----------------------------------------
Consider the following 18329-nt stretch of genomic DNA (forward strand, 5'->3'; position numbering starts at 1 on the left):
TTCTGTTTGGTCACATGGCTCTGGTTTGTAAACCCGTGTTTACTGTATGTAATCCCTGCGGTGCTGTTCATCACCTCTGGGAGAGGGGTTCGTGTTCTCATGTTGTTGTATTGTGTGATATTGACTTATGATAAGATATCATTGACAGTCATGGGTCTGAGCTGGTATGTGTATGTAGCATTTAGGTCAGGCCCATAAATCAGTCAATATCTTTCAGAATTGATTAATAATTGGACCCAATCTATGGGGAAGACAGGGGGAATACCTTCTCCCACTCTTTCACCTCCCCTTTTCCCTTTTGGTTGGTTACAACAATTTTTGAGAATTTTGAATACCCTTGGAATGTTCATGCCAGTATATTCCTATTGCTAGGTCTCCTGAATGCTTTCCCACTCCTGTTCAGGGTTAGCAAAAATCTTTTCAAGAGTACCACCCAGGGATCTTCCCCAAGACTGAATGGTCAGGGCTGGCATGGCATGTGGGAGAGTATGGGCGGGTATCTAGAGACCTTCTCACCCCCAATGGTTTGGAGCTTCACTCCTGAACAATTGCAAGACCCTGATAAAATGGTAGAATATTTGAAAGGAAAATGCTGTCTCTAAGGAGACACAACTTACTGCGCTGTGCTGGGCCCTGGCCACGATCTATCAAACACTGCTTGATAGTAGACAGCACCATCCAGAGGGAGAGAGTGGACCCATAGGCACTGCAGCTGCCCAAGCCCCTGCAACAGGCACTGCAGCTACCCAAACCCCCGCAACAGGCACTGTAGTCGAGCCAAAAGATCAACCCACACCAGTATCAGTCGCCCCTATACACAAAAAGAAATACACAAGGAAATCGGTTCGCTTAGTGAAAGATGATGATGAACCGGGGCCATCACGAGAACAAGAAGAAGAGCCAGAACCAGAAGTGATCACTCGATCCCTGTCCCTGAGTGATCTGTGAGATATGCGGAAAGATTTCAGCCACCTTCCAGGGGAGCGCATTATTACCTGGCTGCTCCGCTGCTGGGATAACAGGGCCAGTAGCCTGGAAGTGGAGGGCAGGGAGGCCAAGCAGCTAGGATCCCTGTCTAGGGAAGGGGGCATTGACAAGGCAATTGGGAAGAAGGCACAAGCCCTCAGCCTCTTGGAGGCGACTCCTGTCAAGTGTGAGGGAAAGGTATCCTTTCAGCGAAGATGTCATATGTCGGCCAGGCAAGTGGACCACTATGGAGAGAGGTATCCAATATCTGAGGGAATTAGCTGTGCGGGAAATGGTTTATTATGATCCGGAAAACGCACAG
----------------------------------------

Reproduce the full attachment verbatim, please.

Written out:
Consider the following 18329-nt stretch of genomic DNA (forward strand, 5'->3'; position numbering starts at 1 on the left):
TTCTGTTTGGTCACATGGCTCTGGTTTGTAAACCCGTGTTTACTGTATGTAATCCCTGCGGTGCTGTTCATCACCTCTGGGAGAGGGGTTCGTGTTCTCATGTTGTTGTATTGTGTGATATTGACTTATGATAAGATATCATTGACAGTCATGGGTCTGAGCTGGTATGTGTATGTAGCATTTAGGTCAGGCCCATAAATCAGTCAATATCTTTCAGAATTGATTAATAATTGGACCCAATCTATGGGGAAGACAGGGGGAATACCTTCTCCCACTCTTTCACCTCCCCTTTTCCCTTTTGGTTGGTTACAACAATTTTTGAGAATTTTGAATACCCTTGGAATGTTCATGCCAGTATATTCCTATTGCTAGGTCTCCTGAATGCTTTCCCACTCCTGTTCAGGGTTAGCAAAAATCTTTTCAAGAGTACCACCCAGGGATCTTCCCCAAGACTGAATGGTCAGGGCTGGCATGGCATGTGGGAGAGTATGGGCGGGTATCTAGAGACCTTCTCACCCCCAATGGTTTGGAGCTTCACTCCTGAACAATTGCAAGACCCTGATAAAATGGTAGAATATTTGAAAGGAAAATGCTGTCTCTAAGGAGACACAACTTACTGCGCTGTGCTGGGCCCTGGCCACGATCTATCAAACACTGCTTGATAGTAGACAGCACCATCCAGAGGGAGAGAGTGGACCCATAGGCACTGCAGCTGCCCAAGCCCCTGCAACAGGCACTGCAGCTACCCAAACCCCCGCAACAGGCACTGTAGTCGAGCCAAAAGATCAACCCACACCAGTATCAGTCGCCCCTATACACAAAAAGAAATACACAAGGAAATCGGTTCGCTTAGTGAAAGATGATGATGAACCGGGGCCATCACGAGAACAAGAAGAAGAGCCAGAACCAGAAGTGATCACTCGATCCCTGTCCCTGAGTGATCTGTGAGATATGCGGAAAGATTTCAGCCACCTTCCAGGGGAGCGCATTATTACCTGGCTGCTCCGCTGCTGGGATAACAGGGCCAGTAGCCTGGAAGTGGAGGGCAGGGAGGCCAAGCAGCTAGGATCCCTGTCTAGGGAAGGGGGCATTGACAAGGCAATTGGGAAGAAGGCACAAGCCCTCAGCCTCTTGGAGGCGACTCCTGTCAAGTGTGAGGGAAAGGTATCCTTTCAGCGAAGATGTCATATGTCGGCCAGGCAAGTGGACCACTATGGAGAGAGGTATCCAATATCTGAGGGAATTAGCTGTGCGGGAAATGGTTTATTATGATCCGGAAAACGCACAG